Ethics: Theory and Practice
One Section Available to Choose From:
|Course Dates||Weeks||Meeting Times||Status||Instructor(s)||CRN|
|July 28, 2014 - August 08, 2014||2||M-F 12:45-3:35P||Open||Alexandra King||10464|
What kind of justification can we give for our ethical decisions? Do other people have to accept our justifications? These are questions everyone grapples with, and wondering about it never ends. This course will address different answers philosophers give to these questions.
We’ve all faced tough ethical decisions and given reasons to support what we did. Maybe you said that the ends justify the means, or that the means are important in themselves. Maybe you said something totally different. In this course, we’ll look at what reasons you can give and the philosophical theories that support them. We’ll also think about whether others have to accept your reasons. Are they from a different culture or background? Do they have different priorities? Does that matter?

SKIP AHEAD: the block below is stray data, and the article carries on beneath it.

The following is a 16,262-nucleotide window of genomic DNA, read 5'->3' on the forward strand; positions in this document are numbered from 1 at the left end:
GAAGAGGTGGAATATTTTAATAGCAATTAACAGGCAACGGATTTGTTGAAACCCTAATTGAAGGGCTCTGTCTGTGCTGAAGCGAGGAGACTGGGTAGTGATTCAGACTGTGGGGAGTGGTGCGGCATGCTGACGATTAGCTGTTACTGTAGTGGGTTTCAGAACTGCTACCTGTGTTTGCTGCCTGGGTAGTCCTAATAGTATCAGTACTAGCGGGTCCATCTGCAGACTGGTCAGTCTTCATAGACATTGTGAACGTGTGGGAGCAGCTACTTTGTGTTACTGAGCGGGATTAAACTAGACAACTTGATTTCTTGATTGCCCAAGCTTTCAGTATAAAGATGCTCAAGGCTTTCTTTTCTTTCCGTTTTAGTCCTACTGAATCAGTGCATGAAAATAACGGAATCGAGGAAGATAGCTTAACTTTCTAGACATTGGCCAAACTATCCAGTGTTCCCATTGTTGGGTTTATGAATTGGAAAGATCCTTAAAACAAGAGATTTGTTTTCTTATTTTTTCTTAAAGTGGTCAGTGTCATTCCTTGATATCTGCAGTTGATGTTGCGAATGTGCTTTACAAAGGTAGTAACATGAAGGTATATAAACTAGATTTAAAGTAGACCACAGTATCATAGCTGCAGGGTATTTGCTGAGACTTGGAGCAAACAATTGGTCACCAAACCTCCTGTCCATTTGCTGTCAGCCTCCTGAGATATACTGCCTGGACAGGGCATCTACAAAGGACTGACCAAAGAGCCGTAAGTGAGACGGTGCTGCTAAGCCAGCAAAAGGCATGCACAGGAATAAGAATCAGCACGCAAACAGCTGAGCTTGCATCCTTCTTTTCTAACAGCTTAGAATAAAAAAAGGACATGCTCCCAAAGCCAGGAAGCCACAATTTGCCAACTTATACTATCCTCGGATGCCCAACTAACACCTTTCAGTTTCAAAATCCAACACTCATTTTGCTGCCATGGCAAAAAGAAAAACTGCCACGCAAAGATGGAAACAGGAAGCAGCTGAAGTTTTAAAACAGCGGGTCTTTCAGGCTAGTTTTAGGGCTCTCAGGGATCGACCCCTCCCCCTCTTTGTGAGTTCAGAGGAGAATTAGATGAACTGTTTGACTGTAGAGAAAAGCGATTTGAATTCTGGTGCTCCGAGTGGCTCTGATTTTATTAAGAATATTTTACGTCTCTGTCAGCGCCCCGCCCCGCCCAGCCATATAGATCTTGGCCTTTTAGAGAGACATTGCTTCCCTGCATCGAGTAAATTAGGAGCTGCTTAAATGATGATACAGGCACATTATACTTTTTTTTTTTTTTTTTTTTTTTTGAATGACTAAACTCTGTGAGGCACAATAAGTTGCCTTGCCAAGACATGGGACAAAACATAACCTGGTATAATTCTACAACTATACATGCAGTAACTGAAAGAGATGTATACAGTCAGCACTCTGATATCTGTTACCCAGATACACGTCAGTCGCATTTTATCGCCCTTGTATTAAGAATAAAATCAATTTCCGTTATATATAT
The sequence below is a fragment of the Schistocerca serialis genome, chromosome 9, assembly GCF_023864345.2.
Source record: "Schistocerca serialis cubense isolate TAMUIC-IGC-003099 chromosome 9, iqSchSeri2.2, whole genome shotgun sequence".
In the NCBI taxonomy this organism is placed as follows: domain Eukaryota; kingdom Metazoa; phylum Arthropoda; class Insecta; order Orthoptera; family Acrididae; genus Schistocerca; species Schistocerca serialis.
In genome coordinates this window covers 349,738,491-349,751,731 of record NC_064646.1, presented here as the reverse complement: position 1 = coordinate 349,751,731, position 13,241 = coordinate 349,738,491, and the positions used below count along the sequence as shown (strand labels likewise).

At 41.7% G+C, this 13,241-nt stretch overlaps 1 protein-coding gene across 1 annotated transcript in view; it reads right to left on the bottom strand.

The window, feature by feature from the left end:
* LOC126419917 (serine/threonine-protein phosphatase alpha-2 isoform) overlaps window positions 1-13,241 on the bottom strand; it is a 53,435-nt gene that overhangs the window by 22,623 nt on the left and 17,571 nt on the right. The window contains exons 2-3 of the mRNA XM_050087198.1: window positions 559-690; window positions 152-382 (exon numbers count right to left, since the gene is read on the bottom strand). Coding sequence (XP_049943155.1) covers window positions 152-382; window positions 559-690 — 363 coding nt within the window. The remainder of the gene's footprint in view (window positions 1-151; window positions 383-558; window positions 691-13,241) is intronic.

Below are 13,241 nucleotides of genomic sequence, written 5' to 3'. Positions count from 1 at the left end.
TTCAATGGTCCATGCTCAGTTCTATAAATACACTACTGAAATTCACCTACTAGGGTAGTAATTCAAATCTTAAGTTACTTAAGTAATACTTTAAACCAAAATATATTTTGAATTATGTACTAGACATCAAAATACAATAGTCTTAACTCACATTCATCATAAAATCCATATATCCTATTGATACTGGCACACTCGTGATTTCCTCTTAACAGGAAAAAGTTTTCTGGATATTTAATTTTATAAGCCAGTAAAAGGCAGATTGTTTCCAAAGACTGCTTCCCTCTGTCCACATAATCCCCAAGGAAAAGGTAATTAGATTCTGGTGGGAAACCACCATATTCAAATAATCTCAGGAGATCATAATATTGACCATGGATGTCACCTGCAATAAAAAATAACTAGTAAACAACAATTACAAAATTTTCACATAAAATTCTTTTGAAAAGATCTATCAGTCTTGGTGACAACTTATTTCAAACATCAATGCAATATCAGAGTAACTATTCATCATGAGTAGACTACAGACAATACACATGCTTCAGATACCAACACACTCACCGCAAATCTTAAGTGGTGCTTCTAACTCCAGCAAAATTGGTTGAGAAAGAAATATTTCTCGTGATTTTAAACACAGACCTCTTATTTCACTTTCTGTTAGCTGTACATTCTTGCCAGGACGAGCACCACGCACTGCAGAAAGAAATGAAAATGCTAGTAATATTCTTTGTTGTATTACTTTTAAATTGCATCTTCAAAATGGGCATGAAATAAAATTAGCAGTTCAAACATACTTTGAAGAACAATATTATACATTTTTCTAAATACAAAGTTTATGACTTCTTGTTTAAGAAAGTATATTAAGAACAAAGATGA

Take promising: Maybe you think you should break a promise if the consequences of it will be better. Or maybe you think that, once you’ve made a promise, you shouldn’t break it no matter what! We will spend time discussing how folks like Aristotle, Mill, Kant, and contemporary philosophers answer these questions. We will finish by looking at some issues in applied ethics, like abortion, euthanasia, and animal rights, to think about the practical upshots of different moral views.
You may think that none of these questions have real answers, and it all just depends on your culture and your opinions. We will also put pressure on these assumptions by discussing moral subjectivism, cultural relativism, and moral realism.
Upon successful completion of the course, you will be able to think more clearly and tangibly about ethical questions. You will understand basic arguments for different views about what is good, and you will be familiar with different positions on whether the good is just opinion, cultural indoctrination, or objective fact. Most importantly, since no part of life is immune to these questions, this course will form a strong foundation of mature questioning and reflection about issues in all spheres of your life " from the most intimately personal to the most broadly social.
There are no prerequisites for this course.